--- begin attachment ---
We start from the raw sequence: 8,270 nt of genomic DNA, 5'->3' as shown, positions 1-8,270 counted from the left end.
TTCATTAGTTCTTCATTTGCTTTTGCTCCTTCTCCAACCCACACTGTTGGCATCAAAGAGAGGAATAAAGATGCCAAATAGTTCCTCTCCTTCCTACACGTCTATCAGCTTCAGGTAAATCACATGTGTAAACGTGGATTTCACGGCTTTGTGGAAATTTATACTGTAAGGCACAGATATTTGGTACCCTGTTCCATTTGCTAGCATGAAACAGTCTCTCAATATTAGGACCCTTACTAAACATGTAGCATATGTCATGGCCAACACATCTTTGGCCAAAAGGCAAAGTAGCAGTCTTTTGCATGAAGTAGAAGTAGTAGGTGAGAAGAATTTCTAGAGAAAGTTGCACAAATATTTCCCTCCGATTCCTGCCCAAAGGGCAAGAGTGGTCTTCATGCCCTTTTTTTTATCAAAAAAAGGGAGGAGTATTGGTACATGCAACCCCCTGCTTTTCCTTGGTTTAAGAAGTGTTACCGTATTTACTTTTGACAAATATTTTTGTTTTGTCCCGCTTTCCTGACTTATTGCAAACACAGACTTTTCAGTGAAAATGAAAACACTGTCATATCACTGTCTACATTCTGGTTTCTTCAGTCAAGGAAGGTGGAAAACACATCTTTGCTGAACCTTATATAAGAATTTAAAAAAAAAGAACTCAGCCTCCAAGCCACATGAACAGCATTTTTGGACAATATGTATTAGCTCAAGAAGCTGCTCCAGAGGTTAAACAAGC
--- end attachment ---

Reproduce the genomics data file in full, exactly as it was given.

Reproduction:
We start from the raw sequence: 8,270 nt of genomic DNA, 5'->3' as shown, positions 1-8,270 counted from the left end.
TTCATTAGTTCTTCATTTGCTTTTGCTCCTTCTCCAACCCACACTGTTGGCATCAAAGAGAGGAATAAAGATGCCAAATAGTTCCTCTCCTTCCTACACGTCTATCAGCTTCAGGTAAATCACATGTGTAAACGTGGATTTCACGGCTTTGTGGAAATTTATACTGTAAGGCACAGATATTTGGTACCCTGTTCCATTTGCTAGCATGAAACAGTCTCTCAATATTAGGACCCTTACTAAACATGTAGCATATGTCATGGCCAACACATCTTTGGCCAAAAGGCAAAGTAGCAGTCTTTTGCATGAAGTAGAAGTAGTAGGTGAGAAGAATTTCTAGAGAAAGTTGCACAAATATTTCCCTCCGATTCCTGCCCAAAGGGCAAGAGTGGTCTTCATGCCCTTTTTTTTATCAAAAAAAGGGAGGAGTATTGGTACATGCAACCCCCTGCTTTTCCTTGGTTTAAGAAGTGTTACCGTATTTACTTTTGACAAATATTTTTGTTTTGTCCCGCTTTCCTGACTTATTGCAAACACAGACTTTTCAGTGAAAATGAAAACACTGTCATATCACTGTCTACATTCTGGTTTCTTCAGTCAAGGAAGGTGGAAAACACATCTTTGCTGAACCTTATATAAGAATTTAAAAAAAAAGAACTCAGCCTCCAAGCCACATGAACAGCATTTTTGGACAATATGTATTAGCTCAAGAAGCTGCTCCAGAGGTTAAACAAGC